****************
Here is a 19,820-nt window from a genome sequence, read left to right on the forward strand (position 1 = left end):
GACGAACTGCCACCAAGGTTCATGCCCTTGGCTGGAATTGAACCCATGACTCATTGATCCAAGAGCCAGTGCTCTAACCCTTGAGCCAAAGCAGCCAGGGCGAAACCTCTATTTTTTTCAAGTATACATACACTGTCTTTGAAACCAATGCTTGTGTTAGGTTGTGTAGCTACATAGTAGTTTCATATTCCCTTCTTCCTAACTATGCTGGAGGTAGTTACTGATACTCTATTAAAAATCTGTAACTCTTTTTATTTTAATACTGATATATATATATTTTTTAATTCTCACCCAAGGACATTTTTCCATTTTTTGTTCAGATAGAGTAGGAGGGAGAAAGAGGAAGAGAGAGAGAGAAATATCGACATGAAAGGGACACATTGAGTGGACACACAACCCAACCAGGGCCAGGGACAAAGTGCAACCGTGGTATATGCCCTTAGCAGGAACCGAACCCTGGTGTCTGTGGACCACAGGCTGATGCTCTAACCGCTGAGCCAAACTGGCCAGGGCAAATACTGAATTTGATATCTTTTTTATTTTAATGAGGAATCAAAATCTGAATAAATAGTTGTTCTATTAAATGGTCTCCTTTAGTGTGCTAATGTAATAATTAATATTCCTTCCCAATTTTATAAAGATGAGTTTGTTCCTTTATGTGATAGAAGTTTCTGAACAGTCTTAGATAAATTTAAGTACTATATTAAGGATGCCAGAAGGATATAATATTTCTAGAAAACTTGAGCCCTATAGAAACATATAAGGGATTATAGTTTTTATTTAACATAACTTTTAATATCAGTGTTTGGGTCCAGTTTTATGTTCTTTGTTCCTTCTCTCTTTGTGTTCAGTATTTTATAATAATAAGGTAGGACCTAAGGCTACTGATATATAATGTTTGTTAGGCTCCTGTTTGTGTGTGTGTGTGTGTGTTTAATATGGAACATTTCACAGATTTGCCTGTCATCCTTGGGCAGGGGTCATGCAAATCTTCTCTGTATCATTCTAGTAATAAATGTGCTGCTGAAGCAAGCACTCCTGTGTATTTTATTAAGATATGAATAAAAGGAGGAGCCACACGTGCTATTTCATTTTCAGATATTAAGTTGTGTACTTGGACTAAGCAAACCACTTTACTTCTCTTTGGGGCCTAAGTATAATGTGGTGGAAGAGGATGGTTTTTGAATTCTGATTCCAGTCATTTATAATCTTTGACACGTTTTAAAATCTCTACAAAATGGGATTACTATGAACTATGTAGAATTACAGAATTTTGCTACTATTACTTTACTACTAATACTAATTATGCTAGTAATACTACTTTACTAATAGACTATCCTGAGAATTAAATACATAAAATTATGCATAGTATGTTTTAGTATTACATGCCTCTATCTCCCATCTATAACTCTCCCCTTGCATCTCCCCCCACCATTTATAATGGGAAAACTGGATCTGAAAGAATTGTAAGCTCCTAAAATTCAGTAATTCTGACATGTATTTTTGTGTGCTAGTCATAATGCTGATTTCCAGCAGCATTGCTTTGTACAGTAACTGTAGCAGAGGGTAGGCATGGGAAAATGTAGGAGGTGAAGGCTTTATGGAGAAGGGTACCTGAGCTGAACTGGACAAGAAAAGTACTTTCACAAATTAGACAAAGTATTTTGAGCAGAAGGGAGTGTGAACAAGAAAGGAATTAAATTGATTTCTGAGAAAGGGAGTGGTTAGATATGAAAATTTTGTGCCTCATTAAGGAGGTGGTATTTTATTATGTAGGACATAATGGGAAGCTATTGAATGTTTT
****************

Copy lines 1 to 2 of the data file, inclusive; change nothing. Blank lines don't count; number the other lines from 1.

Here is a 19,820-nt window from a genome sequence, read left to right on the forward strand (position 1 = left end):
GACGAACTGCCACCAAGGTTCATGCCCTTGGCTGGAATTGAACCCATGACTCATTGATCCAAGAGCCAGTGCTCTAACCCTTGAGCCAAAGCAGCCAGGGCGAAACCTCTATTTTTTTCAAGTATACATACACTGTCTTTGAAACCAATGCTTGTGTTAGGTTGTGTAGCTACATAGTAGTTTCATATTCCCTTCTTCCTAACTATGCTGGAGGTAGTTACTGATACTCTATTAAAAATCTGTAACTCTTTTTATTTTAATACTGATATATATATATTTTTTAATTCTCACCCAAGGACATTTTTCCATTTTTTGTTCAGATAGAGTAGGAGGGAGAAAGAGGAAGAGAGAGAGAGAAATATCGACATGAAAGGGACACATTGAGTGGACACACAACCCAACCAGGGCCAGGGACAAAGTGCAACCGTGGTATATGCCCTTAGCAGGAACCGAACCCTGGTGTCTGTGGACCACAGGCTGATGCTCTAACCGCTGAGCCAAACTGGCCAGGGCAAATACTGAATTTGATATCTTTTTTATTTTAATGAGGAATCAAAATCTGAATAAATAGTTGTTCTATTAAATGGTCTCCTTTAGTGTGCTAATGTAATAATTAATATTCCTTCCCAATTTTATAAAGATGAGTTTGTTCCTTTATGTGATAGAAGTTTCTGAACAGTCTTAGATAAATTTAAGTACTATATTAAGGATGCCAGAAGGATATAATATTTCTAGAAAACTTGAGCCCTATAGAAACATATAAGGGATTATAGTTTTTATTTAACATAACTTTTAATATCAGTGTTTGGGTCCAGTTTTATGTTCTTTGTTCCTTCTCTCTTTGTGTTCAGTATTTTATAATAATAAGGTAGGACCTAAGGCTACTGATATATAATGTTTGTTAGGCTCCTGTTTGTGTGTGTGTGTGTGTGTTTAATATGGAACATTTCACAGATTTGCCTGTCATCCTTGGGCAGGGGTCATGCAAATCTTCTCTGTATCATTCTAGTAATAAATGTGCTGCTGAAGCAAGCACTCCTGTGTATTTTATTAAGATATGAATAAAAGGAGGAGCCACACGTGCTATTTCATTTTCAGATATTAAGTTGTGTACTTGGACTAAGCAAACCACTTTACTTCTCTTTGGGGCCTAAGTATAATGTGGTGGAAGAGGATGGTTTTTGAATTCTGATTCCAGTCATTTATAATCTTTGACACGTTTTAAAATCTCTACAAAATGGGATTACTATGAACTATGTAGAATTACAGAATTTTGCTACTATTACTTTACTACTAATACTAATTATGCTAGTAATACTACTTTACTAATAGACTATCCTGAGAATTAAATACATAAAATTATGCATAGTATGTTTTAGTATTACATGCCTCTATCTCCCATCTATAACTCTCCCCTTGCATCTCCCCCCACCATTTATAATGGGAAAACTGGATCTGAAAGAATTGTAAGCTCCTAAAATTCAGTAATTCTGACATGTATTTTTGTGTGCTAGTCATAATGCTGATTTCCAGCAGCATTGCTTTGTACAGTAACTGTAGCAGAGGGTAGGCATGGGAAAATGTAGGAGGTGAAGGCTTTATGGAGAAGGGTACCTGAGCTGAACTGGACAAGAAAAGTACTTTCACAAATTAGACAAAGTATTTTGAGCAGAAGGGAGTGTGAACAAGAAAGGAATTAAATTGATTTCTGAGAAAGGGAGTGGTTAGATATGAAAATTTTGTGCCTCATTAAGGAGGTGGTATTTTATTATGTAGGACATAATGGGAAGCTATTGAATGTTTT